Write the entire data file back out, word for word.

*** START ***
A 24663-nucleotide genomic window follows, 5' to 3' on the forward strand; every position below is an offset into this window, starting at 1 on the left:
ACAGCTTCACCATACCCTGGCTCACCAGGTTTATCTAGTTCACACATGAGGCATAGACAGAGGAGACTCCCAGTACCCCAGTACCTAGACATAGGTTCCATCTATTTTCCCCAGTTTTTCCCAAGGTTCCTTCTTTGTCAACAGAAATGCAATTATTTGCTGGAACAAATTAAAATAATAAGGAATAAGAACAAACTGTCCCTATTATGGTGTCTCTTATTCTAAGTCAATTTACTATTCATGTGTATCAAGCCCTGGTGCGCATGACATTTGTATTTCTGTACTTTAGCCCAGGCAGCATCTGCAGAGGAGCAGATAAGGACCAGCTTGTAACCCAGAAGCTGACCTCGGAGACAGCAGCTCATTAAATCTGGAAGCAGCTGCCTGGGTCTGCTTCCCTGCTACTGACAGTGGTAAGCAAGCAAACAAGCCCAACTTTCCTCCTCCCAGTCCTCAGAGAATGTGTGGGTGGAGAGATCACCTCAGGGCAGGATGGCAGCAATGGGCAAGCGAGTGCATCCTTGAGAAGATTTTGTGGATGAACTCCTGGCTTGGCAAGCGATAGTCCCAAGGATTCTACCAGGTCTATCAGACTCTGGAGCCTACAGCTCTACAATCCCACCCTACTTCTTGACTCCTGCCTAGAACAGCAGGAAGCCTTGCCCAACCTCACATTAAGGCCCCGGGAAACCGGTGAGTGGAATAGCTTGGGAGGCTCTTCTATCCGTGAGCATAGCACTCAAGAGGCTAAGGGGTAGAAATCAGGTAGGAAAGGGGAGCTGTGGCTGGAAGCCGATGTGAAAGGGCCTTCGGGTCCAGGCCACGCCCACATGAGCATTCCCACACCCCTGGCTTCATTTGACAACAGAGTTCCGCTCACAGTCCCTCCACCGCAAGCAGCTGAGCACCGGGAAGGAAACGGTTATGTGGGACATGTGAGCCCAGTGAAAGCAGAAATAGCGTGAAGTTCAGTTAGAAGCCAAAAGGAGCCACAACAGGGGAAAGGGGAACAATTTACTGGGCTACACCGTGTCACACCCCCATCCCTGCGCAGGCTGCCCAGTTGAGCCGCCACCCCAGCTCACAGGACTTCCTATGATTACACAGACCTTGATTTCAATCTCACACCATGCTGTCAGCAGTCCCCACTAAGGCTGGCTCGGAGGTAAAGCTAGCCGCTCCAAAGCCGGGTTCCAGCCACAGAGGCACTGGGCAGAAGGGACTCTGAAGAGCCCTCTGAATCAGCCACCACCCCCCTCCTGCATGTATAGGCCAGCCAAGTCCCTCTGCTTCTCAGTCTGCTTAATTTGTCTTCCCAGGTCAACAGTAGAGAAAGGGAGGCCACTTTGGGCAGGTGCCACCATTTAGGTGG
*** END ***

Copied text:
A 24663-nucleotide genomic window follows, 5' to 3' on the forward strand; every position below is an offset into this window, starting at 1 on the left:
ACAGCTTCACCATACCCTGGCTCACCAGGTTTATCTAGTTCACACATGAGGCATAGACAGAGGAGACTCCCAGTACCCCAGTACCTAGACATAGGTTCCATCTATTTTCCCCAGTTTTTCCCAAGGTTCCTTCTTTGTCAACAGAAATGCAATTATTTGCTGGAACAAATTAAAATAATAAGGAATAAGAACAAACTGTCCCTATTATGGTGTCTCTTATTCTAAGTCAATTTACTATTCATGTGTATCAAGCCCTGGTGCGCATGACATTTGTATTTCTGTACTTTAGCCCAGGCAGCATCTGCAGAGGAGCAGATAAGGACCAGCTTGTAACCCAGAAGCTGACCTCGGAGACAGCAGCTCATTAAATCTGGAAGCAGCTGCCTGGGTCTGCTTCCCTGCTACTGACAGTGGTAAGCAAGCAAACAAGCCCAACTTTCCTCCTCCCAGTCCTCAGAGAATGTGTGGGTGGAGAGATCACCTCAGGGCAGGATGGCAGCAATGGGCAAGCGAGTGCATCCTTGAGAAGATTTTGTGGATGAACTCCTGGCTTGGCAAGCGATAGTCCCAAGGATTCTACCAGGTCTATCAGACTCTGGAGCCTACAGCTCTACAATCCCACCCTACTTCTTGACTCCTGCCTAGAACAGCAGGAAGCCTTGCCCAACCTCACATTAAGGCCCCGGGAAACCGGTGAGTGGAATAGCTTGGGAGGCTCTTCTATCCGTGAGCATAGCACTCAAGAGGCTAAGGGGTAGAAATCAGGTAGGAAAGGGGAGCTGTGGCTGGAAGCCGATGTGAAAGGGCCTTCGGGTCCAGGCCACGCCCACATGAGCATTCCCACACCCCTGGCTTCATTTGACAACAGAGTTCCGCTCACAGTCCCTCCACCGCAAGCAGCTGAGCACCGGGAAGGAAACGGTTATGTGGGACATGTGAGCCCAGTGAAAGCAGAAATAGCGTGAAGTTCAGTTAGAAGCCAAAAGGAGCCACAACAGGGGAAAGGGGAACAATTTACTGGGCTACACCGTGTCACACCCCCATCCCTGCGCAGGCTGCCCAGTTGAGCCGCCACCCCAGCTCACAGGACTTCCTATGATTACACAGACCTTGATTTCAATCTCACACCATGCTGTCAGCAGTCCCCACTAAGGCTGGCTCGGAGGTAAAGCTAGCCGCTCCAAAGCCGGGTTCCAGCCACAGAGGCACTGGGCAGAAGGGACTCTGAAGAGCCCTCTGAATCAGCCACCACCCCCCTCCTGCATGTATAGGCCAGCCAAGTCCCTCTGCTTCTCAGTCTGCTTAATTTGTCTTCCCAGGTCAACAGTAGAGAAAGGGAGGCCACTTTGGGCAGGTGCCACCATTTAGGTGG